Wednesday, August 17, 2011

The Palladium and the Marathon craze

A marathon dance in 1910 in St Louis ended when it was called a draw and three prizes were awarded to three couples. As organizer of the benefit, Annie Jackson made the call. She was worried that the police would interfere if the marathon became too strenuous on the couples. Already that summer, marathons had been raided by police in San Francisco and Brooklyn and Annie didn't want any such trouble at her event. Also, the public attendance for the week had been exceptional so she could easily afford to pay each couple the $25 prize. That wasn't how the marathon dances craze of the later Jazz Age usually went. Typically, these things were 24/7, no-mercy, last-man-standing kind of endurance contests. The same themes of reality TV like Survivor, Idol and Dancing with the Stars, the dance marathon was the beginning of the stuff of American pop culture. Horace McCoy's book, They Shoot Horses, Don't They? was made into a movie in the 1970s and it portrays the character, the hype and the seedy scenes of the marathon spectacle very vividly.

The Palladium building off Grand at Delmar and Enright was built as a Roller Skating rink in 1914 and a newspaper article told of Gene Rodemich's early St Louis Jazz band performing there. Music was changing from the Ragtime fad to the Jazz fad and the spectator sport of Roller Derby was evolving around the Rollerskating fad. On these roller skating rinks, the Marathon Dance Derby or "Walkathon" fad began.

Reliable information available about the Marathon craze is scarce and most of what is available assumes that it occurred only during the depression. But it was in at least two other cities besides St. Louis by 1910 and the last one in St. Louis was held at the end of the 1930s.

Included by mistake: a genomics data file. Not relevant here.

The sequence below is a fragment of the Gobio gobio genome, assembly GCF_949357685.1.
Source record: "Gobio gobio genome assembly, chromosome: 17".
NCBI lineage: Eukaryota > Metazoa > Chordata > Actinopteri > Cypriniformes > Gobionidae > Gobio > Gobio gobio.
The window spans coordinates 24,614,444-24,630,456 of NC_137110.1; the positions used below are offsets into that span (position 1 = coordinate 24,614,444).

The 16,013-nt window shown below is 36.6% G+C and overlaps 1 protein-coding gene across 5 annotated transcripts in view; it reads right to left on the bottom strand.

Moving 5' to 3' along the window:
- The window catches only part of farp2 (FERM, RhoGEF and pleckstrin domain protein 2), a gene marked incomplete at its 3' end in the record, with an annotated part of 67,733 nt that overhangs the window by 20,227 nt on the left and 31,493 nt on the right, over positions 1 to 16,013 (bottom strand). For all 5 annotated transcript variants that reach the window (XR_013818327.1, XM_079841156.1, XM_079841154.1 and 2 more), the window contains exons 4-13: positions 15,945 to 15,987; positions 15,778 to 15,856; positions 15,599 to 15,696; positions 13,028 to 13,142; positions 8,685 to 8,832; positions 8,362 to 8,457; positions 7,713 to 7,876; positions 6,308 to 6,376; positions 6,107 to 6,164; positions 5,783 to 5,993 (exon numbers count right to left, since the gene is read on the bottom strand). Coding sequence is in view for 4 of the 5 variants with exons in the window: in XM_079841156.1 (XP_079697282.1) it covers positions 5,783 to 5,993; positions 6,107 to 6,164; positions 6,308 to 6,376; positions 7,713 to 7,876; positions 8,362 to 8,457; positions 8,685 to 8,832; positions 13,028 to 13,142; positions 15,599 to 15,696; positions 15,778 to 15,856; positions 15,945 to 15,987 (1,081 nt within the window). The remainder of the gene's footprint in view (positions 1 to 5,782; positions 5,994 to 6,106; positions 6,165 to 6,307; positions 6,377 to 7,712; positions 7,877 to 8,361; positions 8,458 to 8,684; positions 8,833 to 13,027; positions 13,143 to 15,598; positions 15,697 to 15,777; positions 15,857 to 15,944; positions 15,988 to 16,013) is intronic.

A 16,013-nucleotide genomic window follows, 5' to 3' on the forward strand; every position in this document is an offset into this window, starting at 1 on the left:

By 1950, the Club Plantation had seen it's best days. The club's old crowd had settled down to make baby-boom babies and didn't come out much anymore. The new younger crowd with their new music were making some new place crowded, like the beatniks over in the Gaslight Square area or the lounge crooners at the Chase Hotel.

Historically, St. Louis culture has a unique creative technique in finding the future trends - it takes the best of the past and brings it forward. So it doesn't seem strange that the Club Plantation's owner, Tony Scarpelli, had an idea to bring back some business to his place by bringing back the Marathon. He ran an ad in the entertainment trade journals for a revival of an authentic old-time Walkathon Derby in the authentic, historic Palladium building.

It's not known if his Walkathon revival ever happened. Shortly thereafter the Club Plantation was gone and Tony had gone into other business. But maybe years later, he saw the movie They Shoot Horses, Don't They?

And maybe years later, Tony saw the end of the 1970s when the younger crowd and their new music called Disco were dancing on Rollerskates in Roller Rinks.

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